Last week, Attorneys General from Maryland and Washington, D.C. filed a lawsuit against President Donald Trump, targeting his business empire as violating the Constitution. The complaint alleged that Trump’s global empire violated the Emoluments Clause of the constitution, saying that money paid by foreign officials to the businesses, including hotels, would be illegal. As it turns out, D.C. Attorney General Karl Racine may have had another reason for bringing the lawsuit: he’s an investor in a company with ties to a restaurant that recently sued Trump for unfair competition.
Racine listed on his public financial disclosure statement that he is a limited partner in Cork Market and Tasting Room, a D.C. establishment. Just this past March, sister bar Cork Wine Bar, located down the street from Cork Market and Tasting Room, sued President Trump, claiming that the Trump International Hotel in D.C. was unfair competition. The lawsuit was brought on behalf of the wine bar by owners Diane Gross and Khalid Pitts, who are also owners of Cork Market and Tasting Room, according to American University’s WAMU. That lawsuit, which Trump is moving to have dismissed, alleges that the President’s business was unfairly taking business away from local establishments because foreign dignitaries were going to the Trump hotel in order to gain the President’s favor.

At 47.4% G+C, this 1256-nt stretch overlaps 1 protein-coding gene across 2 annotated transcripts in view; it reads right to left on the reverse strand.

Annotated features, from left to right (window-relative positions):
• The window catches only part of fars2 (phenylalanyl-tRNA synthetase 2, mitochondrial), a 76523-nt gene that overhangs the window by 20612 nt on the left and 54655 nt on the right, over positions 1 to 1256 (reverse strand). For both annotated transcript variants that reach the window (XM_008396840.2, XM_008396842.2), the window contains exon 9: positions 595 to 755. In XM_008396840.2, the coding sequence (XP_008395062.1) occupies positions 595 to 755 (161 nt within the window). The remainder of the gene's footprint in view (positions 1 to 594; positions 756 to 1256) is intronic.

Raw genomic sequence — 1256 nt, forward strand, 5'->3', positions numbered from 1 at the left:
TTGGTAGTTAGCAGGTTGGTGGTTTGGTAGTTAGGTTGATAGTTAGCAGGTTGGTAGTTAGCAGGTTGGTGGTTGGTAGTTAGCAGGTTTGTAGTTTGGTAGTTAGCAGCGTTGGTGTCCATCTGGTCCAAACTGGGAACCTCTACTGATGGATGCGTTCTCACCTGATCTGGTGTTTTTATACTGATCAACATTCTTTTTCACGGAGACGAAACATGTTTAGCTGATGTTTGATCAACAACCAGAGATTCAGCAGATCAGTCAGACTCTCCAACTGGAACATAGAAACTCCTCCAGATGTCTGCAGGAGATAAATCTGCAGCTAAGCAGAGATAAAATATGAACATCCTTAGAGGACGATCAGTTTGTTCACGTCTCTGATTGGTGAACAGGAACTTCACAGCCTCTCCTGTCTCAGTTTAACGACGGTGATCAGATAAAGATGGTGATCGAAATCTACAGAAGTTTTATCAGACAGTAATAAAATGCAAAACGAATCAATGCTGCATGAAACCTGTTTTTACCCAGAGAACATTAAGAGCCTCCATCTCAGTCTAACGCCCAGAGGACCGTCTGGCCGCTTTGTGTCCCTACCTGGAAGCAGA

“The president of the United States is taking business away from legitimate businesses. And that’s not fair,” Cork’s attorney, George Washington University law professor Steven Schooner told WAMU.
Isn’t that interesting? An attorney general claiming that the President’s businesses are illegal just so happens to have a stake in a business whose owners operate a competing business? And that competing business just so happened to have already sued the President for unfair competition, claiming that he’s taking customers away. Oh, but surely, you might say, plenty of businesses in D.C. must be suing for the same reason. Nope. Cork is the only one to sue Trump over this issue.